>24 Meredy: Thank you for that write up! It gives me hope, as several of the classics you read are on my TBR pile. I read Citizen Tom Paine when I was in my 20s, by encouragement of my grandmother (a history specialist at the library). It sparked a life-long interest in history and the people of it. I've read one other book by Howard Fast Freedom Road, although he is on my list of authors who are worth reading. It too was excellent. Jumping over to Wikipedia to find out the name of the second novel I read, I became absorbed in reading about his life, and now have several more books on my reading radar.
I concur about the Rex Stout books, which I'm sure you know. They are my go-to books when I've had a bad run of reading.
I've posted a collection of my favorite fiction and nonfiction reads of 2017 on my reading thread. Its a little long to post here because of (possibly) excessive editorial comments:
>17 Darth-Heather: Sarantium was good, I like reading about the artist's work. The Fionavar books were the best in terms of excitement. Devilish, in fact.
This has been a slightly disappointing year of reading for me in that I only read 90 books and that's a good 10 less than normal. I need to spend less time distracted by Twitter.
I also had no 5 star books and only two 4.5 star. There were a lot of 4s so it wasn't a complete failure but all my best books were rereads of old favourites (usually via audiobook).
Anyway, the 4.5* were A Closed and Common Orbit and Ash and Quill.
Special mention should go to these 4* who maybe should get upgraded!
Boy on the Bridge,
The series that begins with Darker Shade of Magic grew on me and I did thoroughly enjoy that trilogy.
The same with the Lunar Chronicles, Cinder etc also grew on me but not enough to go up to 4.5*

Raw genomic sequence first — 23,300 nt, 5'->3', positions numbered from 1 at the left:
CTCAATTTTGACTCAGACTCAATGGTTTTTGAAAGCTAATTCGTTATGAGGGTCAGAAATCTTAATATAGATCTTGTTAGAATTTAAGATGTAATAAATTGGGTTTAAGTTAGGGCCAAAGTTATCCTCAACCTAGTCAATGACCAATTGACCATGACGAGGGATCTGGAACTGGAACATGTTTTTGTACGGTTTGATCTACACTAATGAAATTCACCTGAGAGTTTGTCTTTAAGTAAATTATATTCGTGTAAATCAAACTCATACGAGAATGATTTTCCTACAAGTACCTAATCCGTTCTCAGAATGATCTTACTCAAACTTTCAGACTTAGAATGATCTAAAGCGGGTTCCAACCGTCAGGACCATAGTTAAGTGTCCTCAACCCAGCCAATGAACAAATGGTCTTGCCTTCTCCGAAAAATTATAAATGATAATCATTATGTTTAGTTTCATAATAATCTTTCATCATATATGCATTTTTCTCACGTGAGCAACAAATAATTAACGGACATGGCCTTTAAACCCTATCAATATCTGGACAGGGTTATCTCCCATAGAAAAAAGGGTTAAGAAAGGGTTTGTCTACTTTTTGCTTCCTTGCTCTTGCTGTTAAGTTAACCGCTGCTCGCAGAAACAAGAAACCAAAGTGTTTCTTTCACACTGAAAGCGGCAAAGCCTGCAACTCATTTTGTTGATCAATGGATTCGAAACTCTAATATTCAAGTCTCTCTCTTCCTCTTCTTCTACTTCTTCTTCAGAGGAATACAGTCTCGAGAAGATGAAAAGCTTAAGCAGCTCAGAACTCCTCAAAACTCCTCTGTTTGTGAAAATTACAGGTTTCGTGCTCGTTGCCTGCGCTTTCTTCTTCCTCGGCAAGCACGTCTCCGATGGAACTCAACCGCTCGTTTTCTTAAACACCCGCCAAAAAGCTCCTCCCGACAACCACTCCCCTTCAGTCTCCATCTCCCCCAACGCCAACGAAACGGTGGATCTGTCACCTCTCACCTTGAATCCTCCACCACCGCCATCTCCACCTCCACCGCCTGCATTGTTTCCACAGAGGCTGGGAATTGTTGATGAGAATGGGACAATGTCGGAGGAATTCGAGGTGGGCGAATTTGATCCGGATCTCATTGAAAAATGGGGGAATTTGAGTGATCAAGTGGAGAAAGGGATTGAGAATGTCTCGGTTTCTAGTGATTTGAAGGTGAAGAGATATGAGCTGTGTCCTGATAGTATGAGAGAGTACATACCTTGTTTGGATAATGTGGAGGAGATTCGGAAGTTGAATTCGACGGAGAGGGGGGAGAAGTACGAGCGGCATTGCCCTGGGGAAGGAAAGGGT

Most unexpectedly good read was a RL reading group book A Pleasure and a Calling which was creepy in unexpected ways.
Favourite rereads in audiobook were:
Curse of Chalion, and I am currently working my way through audio rereading the Realm of the Elderlings series that begins with Assassin's Apprentice, so I can read the new trilogy by Ms Hobb.
Like so many others, A Gentleman in Moscow -- so much going on in the book that if I read it 10 times, I still wouldn't pick up all the themes and nuances. Night Circus for the same reasons (and the sheer originality of story and images).
Girls at the Kingfisher Club, an unusual reworking of Twelve Dancing Princesses (The Shoes That Were Danced to Pieces), set during Prohibition.
So Big by Edna Ferber. A friend praised this highly, and I'm overdue at rediscovering classics. Old-fashioned, with an admirable heroine -- left me wanting to explore more American women authors of that era.
Stuck on the fifth -- maybe The Golem and the Jinni or Girl Who Drank the Moon or Last Days of Night, but no clear favorite. If I could add one from last year, it would be Station Eleven, since that and the other four aren't just best reads of this year, but top the list of several years' worth of choices.
I had four 4.5 star fiction reads this year from two series:
Alloy of Law and Shadows of Self which are a continuation of the Mistborn series by Brandon Sanderson that I'd enjoyed so much a few years ago.
And The Fifth Season and The Stone Sky by N.K. Jemisin from a trilogy that I started this year (I only gave the middle book a 4).
If I had to pick one more from among the fours, perhaps City of Bones but there were a lot of good ones.
I had exactly five, 5* books this year:
uprooted which most of the GD enjoyed too.
Destiny's Conflict part 11 of 12 tying up many of the themes that have been developed over the last 10 books (many more years!) The final shape is beginning to emerge, and I can't wait for the conclusion, but it will be a while!
Avians a great ER title, flying girls in a steampunk SF setting. Worked just really well.
War of the Oaks which I've been looking for years, and finally found as an ebook. The first Urban Fantasy as we think of it, and really quite clever, if very much still set in the 70s
blood of the kindred which is the least serious, but features vampire elves in a romance setting and I enjoyed far more than I should.
This topic is not marked as primarily about any work, author or other topic.